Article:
to look through
our long narrow window
is to see a rectangle of beyond
your underwear drying, cotton,
my undershirt cotton, too,
back and front pinched to the line,
and only half of our double flowered sheet;
you love cotton, you said
rhapsodic one day:
the smell of cotton in the sun
how we see the wind—see the wind
pumping high ever back
a kid on a swing to come forward—
and how on the flowered sheet at midnight
cotton to cotton
on cotton we feel that sun
tangled in the wind
There are many things that make Grace want to get up in the morning: family and friends—sitting with them and talking—writing, singing classical choral music, cooking, that first morning cup of strong, sweet tea, working in the shade garden she made without knowing she would love it, a certain small town in northern California where she and her husband have an orchard—itʼs quite a list. Grace Hughes Chappell’s poems and other pieces of writing have been published in the Sunday SF Chronicle, the Richmond ReView, the Anderson Valley Advertiser and Short Fiction by Women, and online at Your Daily Poem, Haiku Journal, Eunoia, Every Day Poets, Tanka Journal, and Front Porch Review. She also writes the classical music program notes for the choral ensembles, Vox Dilecti and the San Francisco City Chorus—forty-two concerts and counting.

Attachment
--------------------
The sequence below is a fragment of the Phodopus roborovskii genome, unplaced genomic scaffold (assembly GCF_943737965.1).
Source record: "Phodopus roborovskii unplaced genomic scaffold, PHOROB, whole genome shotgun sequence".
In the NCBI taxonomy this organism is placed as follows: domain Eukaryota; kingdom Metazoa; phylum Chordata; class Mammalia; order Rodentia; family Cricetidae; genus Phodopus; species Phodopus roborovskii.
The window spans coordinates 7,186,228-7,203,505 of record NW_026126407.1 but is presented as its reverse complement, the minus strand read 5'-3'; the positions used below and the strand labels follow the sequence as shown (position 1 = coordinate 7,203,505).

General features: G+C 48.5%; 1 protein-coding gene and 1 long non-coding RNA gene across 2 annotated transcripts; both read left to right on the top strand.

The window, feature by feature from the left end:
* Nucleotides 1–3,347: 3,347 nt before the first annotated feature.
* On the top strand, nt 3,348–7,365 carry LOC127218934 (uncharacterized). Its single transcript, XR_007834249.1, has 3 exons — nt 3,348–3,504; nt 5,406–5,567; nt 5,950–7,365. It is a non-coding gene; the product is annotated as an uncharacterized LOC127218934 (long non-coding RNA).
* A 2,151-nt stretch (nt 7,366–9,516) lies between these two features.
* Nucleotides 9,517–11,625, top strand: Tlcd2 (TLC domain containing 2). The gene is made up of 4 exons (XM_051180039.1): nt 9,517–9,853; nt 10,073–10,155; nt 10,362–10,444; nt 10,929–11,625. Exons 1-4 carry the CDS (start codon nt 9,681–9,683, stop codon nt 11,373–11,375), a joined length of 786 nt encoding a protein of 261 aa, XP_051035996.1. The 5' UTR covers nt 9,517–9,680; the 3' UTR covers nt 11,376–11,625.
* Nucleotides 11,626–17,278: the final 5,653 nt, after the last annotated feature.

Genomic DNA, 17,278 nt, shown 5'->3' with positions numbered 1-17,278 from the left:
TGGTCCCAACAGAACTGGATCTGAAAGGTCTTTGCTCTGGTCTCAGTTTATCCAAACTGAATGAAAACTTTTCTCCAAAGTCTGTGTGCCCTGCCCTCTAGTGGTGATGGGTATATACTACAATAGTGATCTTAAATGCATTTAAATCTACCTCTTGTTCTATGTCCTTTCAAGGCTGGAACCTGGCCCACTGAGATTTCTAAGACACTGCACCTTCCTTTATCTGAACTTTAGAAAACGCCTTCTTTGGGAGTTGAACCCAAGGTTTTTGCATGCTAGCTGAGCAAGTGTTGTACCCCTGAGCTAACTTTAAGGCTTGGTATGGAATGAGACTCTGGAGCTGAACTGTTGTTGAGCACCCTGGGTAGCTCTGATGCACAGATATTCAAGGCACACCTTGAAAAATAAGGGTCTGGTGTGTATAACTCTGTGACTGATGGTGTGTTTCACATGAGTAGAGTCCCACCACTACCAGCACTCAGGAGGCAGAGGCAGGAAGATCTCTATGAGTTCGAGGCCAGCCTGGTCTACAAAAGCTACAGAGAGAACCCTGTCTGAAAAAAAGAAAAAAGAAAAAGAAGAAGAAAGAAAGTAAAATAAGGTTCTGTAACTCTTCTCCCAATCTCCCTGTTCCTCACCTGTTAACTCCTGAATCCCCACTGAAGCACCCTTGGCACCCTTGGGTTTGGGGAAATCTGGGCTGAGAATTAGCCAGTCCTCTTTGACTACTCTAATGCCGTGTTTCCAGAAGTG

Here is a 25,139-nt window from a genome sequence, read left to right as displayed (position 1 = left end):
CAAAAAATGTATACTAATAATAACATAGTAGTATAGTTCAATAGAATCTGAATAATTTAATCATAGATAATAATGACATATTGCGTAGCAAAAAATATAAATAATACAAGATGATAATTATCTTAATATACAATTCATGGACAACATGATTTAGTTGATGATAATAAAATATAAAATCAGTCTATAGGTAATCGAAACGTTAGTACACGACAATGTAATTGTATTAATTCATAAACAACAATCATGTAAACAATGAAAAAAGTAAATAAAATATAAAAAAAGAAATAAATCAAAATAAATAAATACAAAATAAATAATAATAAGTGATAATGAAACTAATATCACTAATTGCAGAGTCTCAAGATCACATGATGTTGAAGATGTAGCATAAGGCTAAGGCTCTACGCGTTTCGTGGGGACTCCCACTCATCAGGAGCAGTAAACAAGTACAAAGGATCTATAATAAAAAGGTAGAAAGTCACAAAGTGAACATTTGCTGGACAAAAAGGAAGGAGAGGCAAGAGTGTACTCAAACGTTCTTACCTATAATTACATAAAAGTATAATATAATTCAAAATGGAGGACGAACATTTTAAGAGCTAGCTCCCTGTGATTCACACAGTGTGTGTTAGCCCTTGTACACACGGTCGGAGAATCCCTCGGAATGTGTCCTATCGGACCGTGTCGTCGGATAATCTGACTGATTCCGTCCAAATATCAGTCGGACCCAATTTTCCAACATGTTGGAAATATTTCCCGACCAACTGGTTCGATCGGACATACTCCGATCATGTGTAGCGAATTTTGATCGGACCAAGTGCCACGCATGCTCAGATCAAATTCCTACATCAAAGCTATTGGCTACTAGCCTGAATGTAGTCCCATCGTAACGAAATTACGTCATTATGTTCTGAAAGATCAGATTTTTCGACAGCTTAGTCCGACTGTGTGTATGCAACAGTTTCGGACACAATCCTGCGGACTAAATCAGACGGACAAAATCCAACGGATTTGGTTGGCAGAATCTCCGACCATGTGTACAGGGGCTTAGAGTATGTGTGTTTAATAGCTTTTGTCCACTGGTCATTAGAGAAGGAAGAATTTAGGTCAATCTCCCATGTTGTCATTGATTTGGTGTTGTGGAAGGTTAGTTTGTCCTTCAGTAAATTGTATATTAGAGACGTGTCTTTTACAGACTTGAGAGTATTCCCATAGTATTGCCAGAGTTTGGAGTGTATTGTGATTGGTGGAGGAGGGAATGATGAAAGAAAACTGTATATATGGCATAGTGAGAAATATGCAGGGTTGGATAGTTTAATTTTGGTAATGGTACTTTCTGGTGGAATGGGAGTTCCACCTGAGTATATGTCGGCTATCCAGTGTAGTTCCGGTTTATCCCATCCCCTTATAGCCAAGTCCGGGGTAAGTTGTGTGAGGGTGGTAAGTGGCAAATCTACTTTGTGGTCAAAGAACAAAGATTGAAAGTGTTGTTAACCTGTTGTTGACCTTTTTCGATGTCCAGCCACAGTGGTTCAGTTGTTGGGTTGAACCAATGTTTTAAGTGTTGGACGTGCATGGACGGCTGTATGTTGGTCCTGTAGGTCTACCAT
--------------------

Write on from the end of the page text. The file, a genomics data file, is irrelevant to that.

2 thoughts on “A Poem by Grace Hughes Chappell”
I love Grace’s poems, and this one beautifully describes the joy of drying (cotton) laundry in the sun..
There seems to always be such intimate clarity in Grace’s poetry. In this one you can smell the warm sun on cotton. Oh how lovely to climb into such a bed!